Drawing Flow Graphs

November 23, 1998.
updated October 19, 2002

Ulrich Drepper has contributed support for automatic generation of graphical flow graph representation.

GCC now contains some code which allows to emit information to allow a graphical representation of the flow graphs.

Traditionally GCC has the capability to dump information about all the instructions, basic blocks and the connections between them in textual form. This serves the purpose quite well but following the logic of the program is quite complicated and often requires drawing the flow graph on paper. This is annoying especially since the compiler already has all the information.

Quite a few programs exist that draw graphs from textual input, and we certainly accept patches to support free ones.

How does graph dumping work?

First you should get an impression on what the program and the gcc changes do. Take the following small program.

gcd (int v1, int v2)
  int l = v1 < v2 ? v1 : v2;
  int h = v1 + v2 - l;
  while (h > l)
      h -= l;
      if (h < l)
	  int tmp = l;
	  l = h;
	  h = tmp;
  return h;

main (int argc, char *argv[])
  int v1 = atol (argv[1]);
  int v2 = atol (argv[2]);
  printf ("gcd(%d, %d) = %d\n", v1, v2, gcd (v1, v2));
  return 0;

If you want to understand how GCC translates this programs you use the -d option to select what GCC should dump. E.g., giving GCC the option -da dumps the files:

# ../cc1 -O2 -o test.o test.c -da
 gcd main
time in parse: 0.010000
[... some lines removed ...]
# ls test.c.*
test.c.addressof  test.c.cse2  test.c.jump   test.c.regmove  test.c.stack
test.c.bp         test.c.flow  test.c.jump2  test.c.rtl
test.c.combine    test.c.gcse  test.c.loop   test.c.sched
test.c.cse        test.c.greg  test.c.lreg   test.c.sched2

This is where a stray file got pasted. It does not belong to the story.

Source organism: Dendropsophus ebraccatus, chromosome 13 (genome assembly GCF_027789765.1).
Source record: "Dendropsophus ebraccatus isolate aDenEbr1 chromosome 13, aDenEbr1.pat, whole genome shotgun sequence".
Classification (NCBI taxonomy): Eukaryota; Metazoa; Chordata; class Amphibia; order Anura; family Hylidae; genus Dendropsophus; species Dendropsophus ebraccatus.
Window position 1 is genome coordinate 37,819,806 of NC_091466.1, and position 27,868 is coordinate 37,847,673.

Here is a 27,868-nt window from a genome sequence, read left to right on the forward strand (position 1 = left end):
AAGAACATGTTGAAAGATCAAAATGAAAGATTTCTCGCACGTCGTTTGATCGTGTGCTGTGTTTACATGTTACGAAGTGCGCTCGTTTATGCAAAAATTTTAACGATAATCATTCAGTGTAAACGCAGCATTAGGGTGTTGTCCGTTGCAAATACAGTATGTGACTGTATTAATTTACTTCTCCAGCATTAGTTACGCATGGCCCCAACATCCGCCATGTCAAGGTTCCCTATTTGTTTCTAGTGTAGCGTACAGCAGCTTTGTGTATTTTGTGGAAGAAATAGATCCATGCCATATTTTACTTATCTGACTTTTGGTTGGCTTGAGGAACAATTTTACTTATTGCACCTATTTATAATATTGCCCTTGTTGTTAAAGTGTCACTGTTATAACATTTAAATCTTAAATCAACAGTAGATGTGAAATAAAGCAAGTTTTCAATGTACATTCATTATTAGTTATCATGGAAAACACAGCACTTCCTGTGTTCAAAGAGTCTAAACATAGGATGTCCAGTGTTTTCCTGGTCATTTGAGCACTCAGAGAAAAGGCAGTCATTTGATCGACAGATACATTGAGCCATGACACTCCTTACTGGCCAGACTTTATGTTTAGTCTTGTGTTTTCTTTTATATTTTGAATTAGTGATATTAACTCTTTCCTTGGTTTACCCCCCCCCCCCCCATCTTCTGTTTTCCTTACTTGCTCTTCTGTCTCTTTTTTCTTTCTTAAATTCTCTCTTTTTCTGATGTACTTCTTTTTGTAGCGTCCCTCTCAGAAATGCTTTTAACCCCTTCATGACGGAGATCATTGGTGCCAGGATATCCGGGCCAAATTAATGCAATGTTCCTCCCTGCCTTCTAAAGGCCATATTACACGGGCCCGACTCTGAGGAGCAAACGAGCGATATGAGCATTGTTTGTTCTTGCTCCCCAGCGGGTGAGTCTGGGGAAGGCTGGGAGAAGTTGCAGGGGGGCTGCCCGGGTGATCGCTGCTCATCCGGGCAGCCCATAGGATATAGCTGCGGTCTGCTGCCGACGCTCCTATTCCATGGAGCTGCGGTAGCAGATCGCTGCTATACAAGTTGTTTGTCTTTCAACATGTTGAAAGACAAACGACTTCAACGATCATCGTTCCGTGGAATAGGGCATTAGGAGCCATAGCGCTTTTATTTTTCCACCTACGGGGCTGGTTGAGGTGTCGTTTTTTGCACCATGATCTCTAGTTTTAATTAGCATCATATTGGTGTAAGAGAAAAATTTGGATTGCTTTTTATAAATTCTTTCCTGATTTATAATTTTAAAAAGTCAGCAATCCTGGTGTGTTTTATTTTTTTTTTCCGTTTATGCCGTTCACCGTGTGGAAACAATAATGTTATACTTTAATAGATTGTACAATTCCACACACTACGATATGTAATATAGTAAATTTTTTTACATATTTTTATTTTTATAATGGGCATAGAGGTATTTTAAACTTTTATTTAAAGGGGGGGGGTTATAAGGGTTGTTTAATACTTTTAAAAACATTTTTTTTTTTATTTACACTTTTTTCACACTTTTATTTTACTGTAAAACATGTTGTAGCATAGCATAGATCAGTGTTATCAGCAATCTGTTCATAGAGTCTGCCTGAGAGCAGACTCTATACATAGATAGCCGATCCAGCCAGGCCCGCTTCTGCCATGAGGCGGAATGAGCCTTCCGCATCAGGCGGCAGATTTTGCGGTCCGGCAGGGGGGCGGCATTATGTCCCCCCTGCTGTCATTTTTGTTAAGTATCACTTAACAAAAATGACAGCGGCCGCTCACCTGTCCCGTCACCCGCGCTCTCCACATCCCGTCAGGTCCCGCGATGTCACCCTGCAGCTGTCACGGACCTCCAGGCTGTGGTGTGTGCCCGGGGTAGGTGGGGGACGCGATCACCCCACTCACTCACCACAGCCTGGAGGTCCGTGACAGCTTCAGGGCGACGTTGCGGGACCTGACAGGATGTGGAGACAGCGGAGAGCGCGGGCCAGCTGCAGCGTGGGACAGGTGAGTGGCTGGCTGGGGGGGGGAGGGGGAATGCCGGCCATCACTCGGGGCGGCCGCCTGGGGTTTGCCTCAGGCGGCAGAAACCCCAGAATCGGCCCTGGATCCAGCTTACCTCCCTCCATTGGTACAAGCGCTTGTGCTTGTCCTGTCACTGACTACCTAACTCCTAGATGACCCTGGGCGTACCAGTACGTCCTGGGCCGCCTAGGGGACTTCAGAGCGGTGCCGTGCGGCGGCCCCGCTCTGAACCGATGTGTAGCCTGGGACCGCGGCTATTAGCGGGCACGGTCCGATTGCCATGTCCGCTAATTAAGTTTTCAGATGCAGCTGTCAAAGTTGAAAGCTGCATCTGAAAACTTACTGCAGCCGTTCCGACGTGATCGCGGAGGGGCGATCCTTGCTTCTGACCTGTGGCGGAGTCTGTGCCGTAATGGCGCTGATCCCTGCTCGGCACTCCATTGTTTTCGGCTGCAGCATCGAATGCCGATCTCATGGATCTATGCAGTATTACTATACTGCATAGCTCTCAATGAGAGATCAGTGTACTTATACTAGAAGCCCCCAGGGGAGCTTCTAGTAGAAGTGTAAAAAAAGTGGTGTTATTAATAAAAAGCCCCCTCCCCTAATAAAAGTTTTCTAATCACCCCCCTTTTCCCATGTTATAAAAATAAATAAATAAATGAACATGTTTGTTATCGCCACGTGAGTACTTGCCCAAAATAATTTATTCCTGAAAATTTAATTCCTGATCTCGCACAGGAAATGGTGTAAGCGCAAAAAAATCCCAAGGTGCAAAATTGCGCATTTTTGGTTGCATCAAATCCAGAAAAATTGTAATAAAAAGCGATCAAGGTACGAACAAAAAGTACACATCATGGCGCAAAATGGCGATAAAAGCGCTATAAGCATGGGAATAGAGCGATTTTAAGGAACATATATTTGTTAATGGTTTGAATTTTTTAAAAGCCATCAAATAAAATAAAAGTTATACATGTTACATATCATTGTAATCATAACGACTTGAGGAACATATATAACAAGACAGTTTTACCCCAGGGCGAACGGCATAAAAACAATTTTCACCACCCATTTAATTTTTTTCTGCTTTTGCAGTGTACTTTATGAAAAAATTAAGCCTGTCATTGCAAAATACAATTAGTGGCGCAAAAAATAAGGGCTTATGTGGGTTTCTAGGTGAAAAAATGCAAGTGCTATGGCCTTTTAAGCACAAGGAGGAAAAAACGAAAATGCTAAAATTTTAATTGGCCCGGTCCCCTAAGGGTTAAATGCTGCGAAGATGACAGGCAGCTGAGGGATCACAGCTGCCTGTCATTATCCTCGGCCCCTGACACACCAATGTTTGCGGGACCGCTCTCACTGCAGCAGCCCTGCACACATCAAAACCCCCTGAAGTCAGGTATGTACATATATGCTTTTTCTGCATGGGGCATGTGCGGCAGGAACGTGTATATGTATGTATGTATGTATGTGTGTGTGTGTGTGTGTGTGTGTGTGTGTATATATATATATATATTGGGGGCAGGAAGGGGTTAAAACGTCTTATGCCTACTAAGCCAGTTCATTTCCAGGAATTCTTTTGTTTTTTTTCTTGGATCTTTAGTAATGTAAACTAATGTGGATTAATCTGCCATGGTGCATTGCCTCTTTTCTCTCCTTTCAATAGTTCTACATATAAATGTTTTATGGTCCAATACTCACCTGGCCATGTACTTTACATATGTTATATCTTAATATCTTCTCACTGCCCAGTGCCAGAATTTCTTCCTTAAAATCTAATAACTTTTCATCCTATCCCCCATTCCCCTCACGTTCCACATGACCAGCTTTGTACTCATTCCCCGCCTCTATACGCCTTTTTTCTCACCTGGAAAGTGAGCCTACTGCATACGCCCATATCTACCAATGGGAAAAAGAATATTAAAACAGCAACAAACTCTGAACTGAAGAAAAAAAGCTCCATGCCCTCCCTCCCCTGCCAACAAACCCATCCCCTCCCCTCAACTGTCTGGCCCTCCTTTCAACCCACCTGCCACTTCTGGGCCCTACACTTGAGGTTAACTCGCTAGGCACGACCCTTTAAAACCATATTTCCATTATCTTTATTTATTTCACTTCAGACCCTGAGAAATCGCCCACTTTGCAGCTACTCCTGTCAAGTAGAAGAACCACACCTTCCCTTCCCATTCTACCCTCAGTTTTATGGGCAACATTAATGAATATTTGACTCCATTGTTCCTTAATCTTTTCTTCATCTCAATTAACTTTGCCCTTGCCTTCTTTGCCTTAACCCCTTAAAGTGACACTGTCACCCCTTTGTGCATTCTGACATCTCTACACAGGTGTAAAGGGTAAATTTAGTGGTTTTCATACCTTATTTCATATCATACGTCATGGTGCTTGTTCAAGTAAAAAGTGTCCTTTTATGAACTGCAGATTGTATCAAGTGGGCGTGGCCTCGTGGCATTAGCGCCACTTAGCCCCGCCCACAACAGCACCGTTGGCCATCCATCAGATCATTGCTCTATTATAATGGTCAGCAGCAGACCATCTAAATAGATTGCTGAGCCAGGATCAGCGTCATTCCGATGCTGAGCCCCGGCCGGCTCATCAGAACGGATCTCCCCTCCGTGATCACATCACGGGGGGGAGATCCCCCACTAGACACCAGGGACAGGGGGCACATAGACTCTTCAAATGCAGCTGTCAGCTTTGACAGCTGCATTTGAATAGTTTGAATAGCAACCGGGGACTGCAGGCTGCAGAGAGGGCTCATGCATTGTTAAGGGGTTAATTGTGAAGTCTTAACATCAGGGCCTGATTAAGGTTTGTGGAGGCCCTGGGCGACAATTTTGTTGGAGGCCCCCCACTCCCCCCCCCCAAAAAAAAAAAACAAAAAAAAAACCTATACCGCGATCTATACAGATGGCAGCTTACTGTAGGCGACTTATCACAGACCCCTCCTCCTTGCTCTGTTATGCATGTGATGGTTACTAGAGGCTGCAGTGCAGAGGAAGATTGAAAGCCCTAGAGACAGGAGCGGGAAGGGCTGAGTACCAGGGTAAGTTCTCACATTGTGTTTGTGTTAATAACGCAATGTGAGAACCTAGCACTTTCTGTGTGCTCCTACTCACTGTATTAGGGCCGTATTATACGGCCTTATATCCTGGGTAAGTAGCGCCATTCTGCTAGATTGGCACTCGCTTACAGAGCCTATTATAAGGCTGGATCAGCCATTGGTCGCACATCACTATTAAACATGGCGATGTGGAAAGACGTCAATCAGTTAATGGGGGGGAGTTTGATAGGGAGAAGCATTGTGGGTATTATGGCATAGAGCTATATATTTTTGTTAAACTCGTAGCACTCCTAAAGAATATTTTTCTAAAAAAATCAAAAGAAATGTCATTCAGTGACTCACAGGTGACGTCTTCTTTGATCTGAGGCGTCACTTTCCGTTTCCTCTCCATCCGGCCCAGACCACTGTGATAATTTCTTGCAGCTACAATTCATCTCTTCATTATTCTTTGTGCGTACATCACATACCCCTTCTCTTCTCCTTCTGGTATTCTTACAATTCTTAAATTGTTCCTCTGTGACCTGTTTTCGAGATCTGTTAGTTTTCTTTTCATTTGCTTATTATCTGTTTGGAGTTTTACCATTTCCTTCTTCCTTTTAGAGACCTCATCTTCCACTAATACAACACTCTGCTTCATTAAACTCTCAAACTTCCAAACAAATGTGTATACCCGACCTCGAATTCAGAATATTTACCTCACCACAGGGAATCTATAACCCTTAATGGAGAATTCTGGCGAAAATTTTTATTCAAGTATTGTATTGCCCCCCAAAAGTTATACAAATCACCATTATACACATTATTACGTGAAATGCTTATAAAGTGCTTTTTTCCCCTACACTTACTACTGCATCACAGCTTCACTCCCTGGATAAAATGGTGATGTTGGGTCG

These files are kind of hard to read if you are not used to RTL. Example? This is a part of test.c.lreg:

[... some lines removed ...]
Basic block 5: first insn 25, last 27.

Registers live at start: 6 7 24 25

Basic block 6: first insn 59, last 63.

Registers live at start: 6 7 25

(note 2 0 4 "" NOTE_INSN_DELETED)

;; Start of basic block 0, registers live: 6 [bp] 7 [sp] 16 []
(insn 4 2 6 (set (reg/v:SI 22)
        (mem:SI (reg:SI 16 %argp) 1)) 54 {movsi+2} (nil)
    (expr_list:REG_EQUIV (mem:SI (reg:SI 16 %argp) 1)

(insn 6 4 7 (set (reg/v:SI 24)
        (mem:SI (plus:SI (reg:SI 16 %argp)
                (const_int 4)) 1)) 54 {movsi+2} (nil)
    (expr_list:REG_EQUAL (mem:SI (plus:SI (reg:SI 16 %argp)
                (const_int 4)) 1)

(note 7 6 8 "" NOTE_INSN_FUNCTION_BEG)

(note 8 7 10 "" NOTE_INSN_DELETED)

(note 10 8 12 0 NOTE_INSN_BLOCK_BEG)

(insn 12 10 13 (set (reg/v:SI 23)
        (reg/v:SI 24)) 54 {movsi+2} (insn_list 6 (nil))
[... more lines removed ...]

All the information about the basic blocks and the instructions and so on is available but not the the most human friendly form.

This is where the new GCC features come into play. If you add the option -dv to your commandline you get a handful of extra files:

# ../cc1 -O2 -o test.o test.c -da -dv
 gcd main
time in parse: 0.010000
[... some lines removed ...]
# ls test.c.*.vcg
test.c.addressof.vcg  test.c.cse2.vcg  test.c.jump.vcg   test.c.regmove.vcg
test.c.bp.vcg         test.c.flow.vcg  test.c.jump2.vcg  test.c.sched.vcg
test.c.combine.vcg    test.c.gcse.vcg  test.c.loop.vcg   test.c.sched2.vcg
test.c.cse.vcg        test.c.greg.vcg  test.c.lreg.vcg   test.c.stack.vcg

If you view these files using a suitable program, you'll get output similar to the following:

completely folded graph

These are nodes representing all the functions in the file. If you expand the nodes you can get a picture like this.

Where to get?

If you have GCC later than 2.92.22 you have the necessary changes to the compiler.